1782 (19th April)
George’s son, William, was made a Knight of the Garter.
1782 (1st July)
Prime Minister Charles Watson-Wentworth, Marquis of Rockingham died from influenza. He was succeeded by William Petty, Lord Shelburne.
1782 (20th August)
George’s son, Alfred, died at Windsor Castle, London.
1783 (26th March)
Prime Minister William Petty, Lord Shelburne was forced to resign in the face of opposition to his policies. He was succeeded by William Cavendish-Bentinck, Duke of Portland.
1783 (3rd May)
George’s son, Octavius, died at Kew Palace, Surrey.
1783 (7th August)
A daughter, Amelia, was born to George III and Charlotte of Mecklenburg-Strelitz at The Lodge, Windsor Castle.
1783 (3rd September)
Treaty of Paris
By this treaty, Britain acknowledged the independence of the thirteen colonies of America as the United States. Florida was returned to Spain.
1783 (17th December)
East India Bill
Foreign Secretary Charles Fox proposed nationalising the troubled East India Company. George III intensely disliked Fox and told the House of Lords that he would be severely annoyed with any peer that voted for the bill. The Bill was defeated by the House of Lords.
1783 (18th December)
Lord Shelburne’s government was dismissed following defeat of the East India Bill. William Pitt the Younger became Prime Minister.
1784 (March)
William Pitt the Younger won the election with a large majority.
1784 (29th November)
George’s son, Frederick Augustus, was created Duke of York and Albany and Earl of Ulster.
1785 (during)
George III paid for the construction of William Herschel’s 40 foot telescope which was later used to discover the planet Uranus.
1785 (24th February)
John Adams was appointed first American ambassador the to Britain.
1785 (15th December)
George’s son and heir, Prince George married Maria Anne FitzHerbert, daughter of Walter Smythe of Brambridge, Hampshire, who was a Catholic and twice widowed. The marriage was in contravention to the Royal Marriages Act of 1772 as he did not have his father’s permission to marry and in contravention to the Test Act which forbade the marriage to Roman Catholics and it was deemed to be invalid.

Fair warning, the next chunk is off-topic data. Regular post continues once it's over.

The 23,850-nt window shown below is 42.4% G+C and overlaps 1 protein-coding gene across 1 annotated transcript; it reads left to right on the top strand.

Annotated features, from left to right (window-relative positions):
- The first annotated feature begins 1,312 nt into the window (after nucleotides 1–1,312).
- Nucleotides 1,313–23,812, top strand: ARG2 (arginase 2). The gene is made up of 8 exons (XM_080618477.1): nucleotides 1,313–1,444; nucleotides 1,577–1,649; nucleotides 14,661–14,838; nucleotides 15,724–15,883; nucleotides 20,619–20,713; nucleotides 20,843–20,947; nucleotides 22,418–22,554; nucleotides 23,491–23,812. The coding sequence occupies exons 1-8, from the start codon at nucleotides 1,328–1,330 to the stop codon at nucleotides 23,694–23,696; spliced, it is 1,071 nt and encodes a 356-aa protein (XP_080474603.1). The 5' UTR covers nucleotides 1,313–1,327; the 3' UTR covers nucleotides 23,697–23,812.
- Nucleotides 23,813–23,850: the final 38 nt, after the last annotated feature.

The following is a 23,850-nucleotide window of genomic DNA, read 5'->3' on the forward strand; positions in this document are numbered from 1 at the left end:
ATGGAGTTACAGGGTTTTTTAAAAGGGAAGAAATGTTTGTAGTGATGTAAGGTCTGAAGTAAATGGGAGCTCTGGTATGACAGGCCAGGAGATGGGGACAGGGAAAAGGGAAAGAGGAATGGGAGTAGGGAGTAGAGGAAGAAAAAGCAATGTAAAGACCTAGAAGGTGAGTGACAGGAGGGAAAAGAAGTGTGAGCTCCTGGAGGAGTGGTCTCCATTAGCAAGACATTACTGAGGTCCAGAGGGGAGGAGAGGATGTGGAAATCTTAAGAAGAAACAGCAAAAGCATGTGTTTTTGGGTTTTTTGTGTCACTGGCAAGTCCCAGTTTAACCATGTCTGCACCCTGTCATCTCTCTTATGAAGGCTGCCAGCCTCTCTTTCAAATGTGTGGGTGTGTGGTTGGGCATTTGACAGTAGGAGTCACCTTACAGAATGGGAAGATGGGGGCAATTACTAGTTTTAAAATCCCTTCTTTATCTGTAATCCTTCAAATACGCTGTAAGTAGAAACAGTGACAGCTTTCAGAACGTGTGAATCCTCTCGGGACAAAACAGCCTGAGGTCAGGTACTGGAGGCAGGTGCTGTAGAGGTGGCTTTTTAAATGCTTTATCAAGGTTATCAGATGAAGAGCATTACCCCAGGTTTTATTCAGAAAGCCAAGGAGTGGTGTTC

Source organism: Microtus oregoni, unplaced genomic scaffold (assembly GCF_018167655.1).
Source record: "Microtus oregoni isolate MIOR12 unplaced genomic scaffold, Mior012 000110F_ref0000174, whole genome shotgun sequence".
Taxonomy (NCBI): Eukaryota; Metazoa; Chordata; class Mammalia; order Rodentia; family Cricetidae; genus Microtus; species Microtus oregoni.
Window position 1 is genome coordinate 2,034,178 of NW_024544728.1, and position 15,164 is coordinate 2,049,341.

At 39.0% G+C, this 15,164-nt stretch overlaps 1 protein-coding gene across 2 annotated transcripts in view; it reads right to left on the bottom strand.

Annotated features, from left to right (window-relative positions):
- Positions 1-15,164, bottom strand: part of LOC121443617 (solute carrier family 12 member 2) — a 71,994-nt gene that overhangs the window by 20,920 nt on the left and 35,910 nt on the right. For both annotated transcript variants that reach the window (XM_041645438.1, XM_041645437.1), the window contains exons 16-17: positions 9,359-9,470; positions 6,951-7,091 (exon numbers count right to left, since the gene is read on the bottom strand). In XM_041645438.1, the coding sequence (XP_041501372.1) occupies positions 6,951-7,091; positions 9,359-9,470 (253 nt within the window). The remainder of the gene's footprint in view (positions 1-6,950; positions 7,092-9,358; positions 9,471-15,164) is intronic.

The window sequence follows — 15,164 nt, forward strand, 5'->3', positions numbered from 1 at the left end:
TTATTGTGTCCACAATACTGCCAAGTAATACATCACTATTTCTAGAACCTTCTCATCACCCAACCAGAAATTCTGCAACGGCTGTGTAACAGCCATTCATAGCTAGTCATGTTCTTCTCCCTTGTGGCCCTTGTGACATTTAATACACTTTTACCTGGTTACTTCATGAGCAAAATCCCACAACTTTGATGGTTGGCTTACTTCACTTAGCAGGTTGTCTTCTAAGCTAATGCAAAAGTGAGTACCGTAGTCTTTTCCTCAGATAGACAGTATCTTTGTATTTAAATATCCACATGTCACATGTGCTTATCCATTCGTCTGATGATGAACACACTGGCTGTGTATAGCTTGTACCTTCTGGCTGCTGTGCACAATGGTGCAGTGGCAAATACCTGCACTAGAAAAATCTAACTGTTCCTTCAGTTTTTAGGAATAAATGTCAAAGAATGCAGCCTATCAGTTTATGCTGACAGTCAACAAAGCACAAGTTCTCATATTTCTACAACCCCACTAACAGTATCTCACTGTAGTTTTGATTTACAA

1788 (Summer)
George III suffered a bout of insanity which was so bad his behaviour scared the Queen.
1788 (25th September)
Parliament was adjourned due to the King’s deteriorating state of mind.
1788 (November)
George’s condition worsened and he was reported as speaking and writing incessantly. There was conflict between Charlotte and her eldest son, George over the illness of King George. Charlotte suspected that Prince George wanted his father certified insane so that he could take over as Regent, while Prince George suspected that Charlotte wanted him declared sane so that she could maintain power.
1788 (20th November)
Parliament reconvened but was unable to function as the King was unable to deliver the Opening of Parliament speech. Nevertheless Parliament began discussing a move to make George Regent while the King was incapacitated.
1789 (February)
Regency Bill
Despite controversy over the legality of Parliament debating without the King’s authority, this bill was passed by the House of Commons but before it passed the House of Lords, George III recovered. It made provision for Prince George to become Regent if the King became permanently mentally insane. It also made Charlotte guardian of King George and the royal children.
1789 (19th April)
George’s son, William, was created Duke of Clarence and St Andrews.
1789 (5th May)
French Revolution
The people of France began to revolt against the establishment.
1789 (20th May)
George’s son, William, was created Earl of Munster.
1789 (14th July)
French Revolution
Revolutionaries stormed the Bastille in Paris which was seen as a symbol of aristocratic tyranny.
1789 (26th August)
French Revolution
The National Constituent Assembly of France issued the Declaration of the Rights of Man and the Citizen.
1789 (5th October)
French Revolution – Women’s March on Versailles
Women had come onto the streets of Paris in protest at the price of bread. Political agitators joined them and they marched on the Palace of Versailles demanding reform and a constitutional monarchy. They persuaded the King and his family to return to Paris.
1792 (August)
French Revolution
King Louis XVI and his wife, Marie Antoinette were arrested and imprisoned.
1792 (22nd September)
French Revolution
The monarchy of France was abolished and the First Republic of France was proclaimed.
1793 (21st January)
French Revolution